By Bruce Finley | The Denver Post
If the school cafeteria is uncool, perhaps professional chefs in a brightly painted, tune-blaring food truck can persuade fickle teenagers to eat today’s healthier, antibiotic-free meals.
That’s what Boulder Valley public school officials — facing 85 percent rejection of school lunches by teens — have been counting on this past year.
White House-backed leaders of the nation’s booming Farm to School movement embraced Boulder’s innovation at a recent national conference in Denver. They see school food trucks as leading a wave, driving healthy eating to a new level beyond the prison-like conditions where hairnet lunch ladies once dolloped school gruel — forging what remains a difficult but crucial culinary connection.
If teens respond, then the more than 40,300 participating schools nationwide can further boost their food bought from local farms — a goal of the Farm to School program, which aims to save farmland from spreading housing and malls.
On the Boulder food truck, chef Rosie Harris and Quentin Kilpatrick have a video screen showing images of farmers. The truck is decorated with pictures of parsley, basil, mint and thyme.
But students are proving to be a very hard sell. Recently at Centaurus High School, some in the parking lot walked straight past the food truck on their way to eat fast food.
“I don’t like the way it smells,” Alexis Gonzales, 17, said as she and a friend headed for her black 1997 Lexus.
“I eat junk food,” said Alejandra Ocampo, 16 — specifically chili-lime chips and ice cream.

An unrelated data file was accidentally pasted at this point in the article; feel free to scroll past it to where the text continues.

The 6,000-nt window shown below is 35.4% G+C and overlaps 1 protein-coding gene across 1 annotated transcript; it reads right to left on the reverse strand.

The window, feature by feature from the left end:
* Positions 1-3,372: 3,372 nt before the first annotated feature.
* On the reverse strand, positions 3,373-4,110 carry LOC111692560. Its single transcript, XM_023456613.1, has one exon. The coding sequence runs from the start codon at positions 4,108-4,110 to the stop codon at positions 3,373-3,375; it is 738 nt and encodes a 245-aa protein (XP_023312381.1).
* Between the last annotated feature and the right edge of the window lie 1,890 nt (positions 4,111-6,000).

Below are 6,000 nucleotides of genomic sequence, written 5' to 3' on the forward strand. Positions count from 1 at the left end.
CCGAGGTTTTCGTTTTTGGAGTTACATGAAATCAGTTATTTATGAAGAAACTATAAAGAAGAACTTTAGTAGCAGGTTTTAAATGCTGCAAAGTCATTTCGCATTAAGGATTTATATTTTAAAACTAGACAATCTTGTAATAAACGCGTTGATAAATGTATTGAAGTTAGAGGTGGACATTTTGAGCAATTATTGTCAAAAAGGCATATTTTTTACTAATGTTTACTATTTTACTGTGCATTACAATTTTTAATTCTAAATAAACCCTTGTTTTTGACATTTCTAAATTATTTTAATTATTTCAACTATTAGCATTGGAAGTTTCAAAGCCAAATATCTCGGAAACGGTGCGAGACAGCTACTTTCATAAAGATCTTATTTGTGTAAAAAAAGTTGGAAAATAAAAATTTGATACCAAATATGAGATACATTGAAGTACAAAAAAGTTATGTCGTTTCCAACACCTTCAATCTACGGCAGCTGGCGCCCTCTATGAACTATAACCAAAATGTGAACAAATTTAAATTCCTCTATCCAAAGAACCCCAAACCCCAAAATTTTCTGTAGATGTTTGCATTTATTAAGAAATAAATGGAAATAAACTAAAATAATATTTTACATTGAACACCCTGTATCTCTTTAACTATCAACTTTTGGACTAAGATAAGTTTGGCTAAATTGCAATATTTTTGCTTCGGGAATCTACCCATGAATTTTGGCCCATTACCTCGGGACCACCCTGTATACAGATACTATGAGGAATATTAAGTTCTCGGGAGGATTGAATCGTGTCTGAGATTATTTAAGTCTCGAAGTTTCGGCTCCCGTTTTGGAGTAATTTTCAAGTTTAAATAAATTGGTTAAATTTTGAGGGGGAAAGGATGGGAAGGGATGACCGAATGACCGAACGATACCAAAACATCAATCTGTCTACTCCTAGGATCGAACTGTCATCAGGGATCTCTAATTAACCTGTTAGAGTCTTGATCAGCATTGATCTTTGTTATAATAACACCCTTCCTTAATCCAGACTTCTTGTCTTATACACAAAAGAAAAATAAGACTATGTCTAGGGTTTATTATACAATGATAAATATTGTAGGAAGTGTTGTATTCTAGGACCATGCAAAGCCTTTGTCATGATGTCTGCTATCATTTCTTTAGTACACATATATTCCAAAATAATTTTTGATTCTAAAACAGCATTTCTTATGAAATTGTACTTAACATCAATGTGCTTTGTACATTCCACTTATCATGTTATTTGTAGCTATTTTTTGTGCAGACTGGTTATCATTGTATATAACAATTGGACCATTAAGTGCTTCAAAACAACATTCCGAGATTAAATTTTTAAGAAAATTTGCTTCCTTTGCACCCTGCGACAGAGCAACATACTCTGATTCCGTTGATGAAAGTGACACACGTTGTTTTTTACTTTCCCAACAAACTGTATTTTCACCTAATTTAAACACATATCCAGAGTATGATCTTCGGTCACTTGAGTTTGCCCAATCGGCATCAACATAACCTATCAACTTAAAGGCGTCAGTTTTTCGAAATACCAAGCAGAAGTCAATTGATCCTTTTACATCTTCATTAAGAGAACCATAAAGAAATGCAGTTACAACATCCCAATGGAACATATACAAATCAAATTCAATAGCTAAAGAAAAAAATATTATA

Eating healthy appeals to Kaeley Jenkins, 16, but she said she just likes to go home.
“I like not being at school for a certain period each day,” Jenkins said. “You’re at school so long.”
While Enoch Trowell, 15, did stop at the food truck and savored a made-to-order plate of roasted sweet potatoes, a bacon grilled-cheese sandwich and an orange, he acknowledged a serious struggle.
He knows from his mother he must eat more fresh vegetables, and playing basketball and lifting weights along with his studies requires healthy food. Yet Trowell still succumbs to the pull of fast food.
“I sit. I eat. I order more. And more and more and more,” he said, claiming he’s spent up to $20 a day at Little Caesar’s Pizza, Burger King, Taco Bell — even with his prepaid account at Centaurus for food from the cafeteria and food truck.
“Buying stuff from farms is probably better for us,” Trowell said. “It is healthier. It helps us to be healthy. The food truck is good.”
But fast food is practically addictive, he said, and “it just tastes really good.”
Here and nationwide, high school teens present a major obstacle as the Farm to School movementgoes mainstream.
U.S. Department of Agriculture officials estimated more than 23 million children in every state have access to Farm to School food in their lunches. School purchases from local farms have surpassed $385 million a year ($15 million in Colorado), according to USDA data.
Farm to School leaders at the conference in Denver last month celebrated progress away from cafeteria plates of industrial tan-and-brown processed food. Schools increasingly labor to replace the old school food with brightly colored medleys including fresh fruit and vegetables.
Beyond health (30 percent of U.S. children are overweight and obese) and saving local farms, USDA leaders talked of transforming the nation’s food culture, starting with children, pushing the United States more in line with slow-food traditions in Italy and France.
First lady Michelle Obama has supported local food in her Let’s Move! campaign against obesity. The USDA grants $5 million a year to participating schools, with 12,300 recipients since 2013. Legislation in Congress would triple that. Colorado lawmakers also have proposed a state Farm to School program.